52 Ancestors #3: Margaret Pfeiffer
Born April 5, 1913,1 Margaret was the fourth child of Frantz Martin Pfeiffer and Anna Marie Nuber.2 The couple’s two oldest children, Martin and Rose, were born in Hungary prior to the family’s immigration to the United States in 1907 or 1908. Five other children were born to the family between 1915 and 1922.3 Margaret and her siblings attended rural schools in the Emerson Community, east of Manning and Hirshville.4
Margaret Pfeiffer married Peter Ernest Arnold on July 14, 1934 at St. Philip’s Church in Hirschville, Dunn County, North Dakota5 (see historical background below). Peter, widowed in 1930, was 41 years old when he and Margaret married; Margaret was 21. Margaret became an instant stepmother to the nine children, ages 6 to 17, in Peter’s household. The three oldest children moved away shortly after Peter and Margaret’s marriage. Peter and Margaret’s daughter, Arlene, was born on April 13, 1937. The remaining children—all boys—moved away from the farm in the late 1930s/early 1940s, most of them enlisting for World War II military service.
Standing (l to r): Antone, Frank, Ernest, Peter, John
Seated (l to r): Raymond, Peter, Walter, Margaret, William
Not pictured: daughters Anna (~17) and Helen (~3 1/2)
Peter and Margaret lived on the farm until 1960 when they retired to Gladstone, North Dakota.6 The farm was sold to their daughter Arlene and her husband, Henry W. (Hank) Koller in August 1964.7 Peter died November 3, 1964.8
Margaret moved from Gladstone to Dickinson in 1988. She married Alex Hushka on January 28, 1991. Margaret died in Dickinson on September 7, 1992. She is buried at St. Wenceslaus Cemetery in Dickinson.9
Historical background: Margaret’s hometown, Hirschville, was named in honor of Casper and Marianna Hirsch.10 They immigrated from Hungary to the United States in the late 1800s and lived in New York state until about 1900 when they moved to North Dakota to homestead. In 1910, they donated six acres of land for construction of what eventually became the grounds for St. Philip’s Catholic Church. Construction materials were procured on parishioners’ pledges; those same parishioners supplied labor for the church’s construction and, later, donated furnishings to outfit the building.11 The Hirschs also built a general store and hardware store, and in 1911 the U.S. Postal Service established a post office in or attached to the general store.12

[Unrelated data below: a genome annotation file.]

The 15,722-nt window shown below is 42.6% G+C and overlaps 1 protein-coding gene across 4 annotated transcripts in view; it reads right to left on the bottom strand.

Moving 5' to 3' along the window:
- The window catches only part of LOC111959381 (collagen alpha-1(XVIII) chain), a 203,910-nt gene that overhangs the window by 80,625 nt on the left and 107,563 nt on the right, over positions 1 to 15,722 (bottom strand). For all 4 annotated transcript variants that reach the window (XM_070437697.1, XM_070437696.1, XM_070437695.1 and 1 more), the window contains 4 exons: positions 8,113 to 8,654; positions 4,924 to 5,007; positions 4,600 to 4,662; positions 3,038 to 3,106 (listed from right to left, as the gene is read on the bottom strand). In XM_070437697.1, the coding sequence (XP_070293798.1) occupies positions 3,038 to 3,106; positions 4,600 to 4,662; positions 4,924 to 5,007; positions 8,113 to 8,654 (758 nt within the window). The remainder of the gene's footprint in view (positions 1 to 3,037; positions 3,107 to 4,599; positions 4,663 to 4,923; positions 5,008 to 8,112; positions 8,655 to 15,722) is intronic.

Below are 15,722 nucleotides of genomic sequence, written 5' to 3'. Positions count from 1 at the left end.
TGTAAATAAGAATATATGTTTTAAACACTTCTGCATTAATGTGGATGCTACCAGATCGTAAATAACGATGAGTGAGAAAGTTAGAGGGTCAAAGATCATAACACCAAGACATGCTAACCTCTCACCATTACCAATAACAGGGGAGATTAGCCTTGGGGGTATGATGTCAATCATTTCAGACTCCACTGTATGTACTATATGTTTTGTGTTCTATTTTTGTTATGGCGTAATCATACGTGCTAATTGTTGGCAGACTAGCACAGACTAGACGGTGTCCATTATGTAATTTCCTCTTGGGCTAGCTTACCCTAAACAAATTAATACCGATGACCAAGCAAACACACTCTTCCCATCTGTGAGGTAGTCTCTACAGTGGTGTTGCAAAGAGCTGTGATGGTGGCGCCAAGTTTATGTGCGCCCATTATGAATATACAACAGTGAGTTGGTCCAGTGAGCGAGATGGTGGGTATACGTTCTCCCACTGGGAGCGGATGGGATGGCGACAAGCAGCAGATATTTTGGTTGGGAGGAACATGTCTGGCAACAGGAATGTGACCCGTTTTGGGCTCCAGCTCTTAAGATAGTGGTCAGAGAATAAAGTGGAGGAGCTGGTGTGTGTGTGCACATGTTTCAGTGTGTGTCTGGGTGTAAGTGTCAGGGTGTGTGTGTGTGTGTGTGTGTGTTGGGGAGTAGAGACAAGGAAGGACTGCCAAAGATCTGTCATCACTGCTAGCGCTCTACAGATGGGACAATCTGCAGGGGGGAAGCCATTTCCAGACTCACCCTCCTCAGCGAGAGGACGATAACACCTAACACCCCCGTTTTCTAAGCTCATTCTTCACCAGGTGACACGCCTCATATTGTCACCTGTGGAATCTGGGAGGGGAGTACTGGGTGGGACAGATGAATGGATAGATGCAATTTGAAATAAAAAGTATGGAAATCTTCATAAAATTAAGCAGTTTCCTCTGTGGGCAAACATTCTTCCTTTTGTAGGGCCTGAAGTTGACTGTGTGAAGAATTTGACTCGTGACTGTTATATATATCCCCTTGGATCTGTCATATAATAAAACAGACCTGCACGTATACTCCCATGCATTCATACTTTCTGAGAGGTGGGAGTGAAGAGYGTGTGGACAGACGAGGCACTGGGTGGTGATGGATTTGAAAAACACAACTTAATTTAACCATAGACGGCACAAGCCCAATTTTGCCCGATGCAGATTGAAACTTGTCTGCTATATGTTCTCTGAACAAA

The pioneer church served the community for several years, but it was replaced in 1916 with a building that was large enough to serve the 125 or so families who worshipped there. The church celebrated weddings and baptisms and mourned those who passed. The small church also celebrated the religious vocations of several sons and daughters of the community: seven nuns, two brothers, and one priest committed their lives to religious service between 1933 and 1965.13 Finally, St. Philip’s cemetery is unique among others because of the semi-circle or gabled design of its homemade grave crosses.14
Hirschville’s fate was similar to other small North Dakota towns. The post office was disestablished in 1920 and the grocery/hardware store closed shortly thereafter. The Hirschs moved to Wisconsin, where they bought and operated a hotel.15 St. Phillip’s remained a presence in the community until 1997 when the archdiocese decided to close the church. By then, the congregation had dwindled to 18 families. The building was sold and torn down. Parish records (baptisms, marriages, deaths) are kept at St. Mary’s Church, Richardton, North Dakota.16
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1 North Dakota Certificate of Death State File No. 92 004420, State Department of Health and Consolidated Laboratories.
2 Year: 1920; Census Place: Township 142, Dunn, North Dakota; Roll: T625_1333; Page: 12A; Enumeration District: 56; Image: 534
3 Year: 1930; Census Place: Township 143, Dunn, North Dakota; Roll: 1735; Page: 3A; Enumeration District: 0025; Image: 138.0; FHL microfilm: 2341469
4 1882-1982 Gladstone Centennial. Dickinson, ND: Service Printers, 125.
5 Ibid., 125.
6 Ibid,, 125.
7 Stark County, North Dakota, Guardian’s Deed, book 123: 703-706. Arlene C. Koller and John G. Arnold, Guardians of the Estate of Peter Arnold, to Henry William Koller and Arlene C. Koller, 24 August 1964.
8 North Dakota Department of Health, State File No. 4968 (1964), Peter Arnold; Division of Vital Records, Bismarck.
9 Undated/unsourced obituary, courtesy of Clarice Arnold. Likely source: Dickinson Press, September 1992.
10 Caspar and Marianna (Gribnau) Hirsch. http://www.hirschville.com/casperhirsch.html. Accessed 19 January 2015.
11 Saint Philip’s Catholic Church. http://www.hirschville.com/images/Saint%20Philips%20Church.pdf. Accessed 19 January 2015.
12 Caspar and Marianna (Gribnau) Hirsch, previously discussed.
13 Saint Philip’s Catholic Church, previously discussed.
14 Plains Folk: Up in Smoke, and It’s a Pity. http://www.ext.nodak.edu/extnews/newsrelease/2000/033000/17plains.htm. Accessed 19 January 2015.
15 Caspar and Marianna (Gribnau) Hirsch, previously discussed.
16 Saint Philip’s Catholic Church, previously discussed.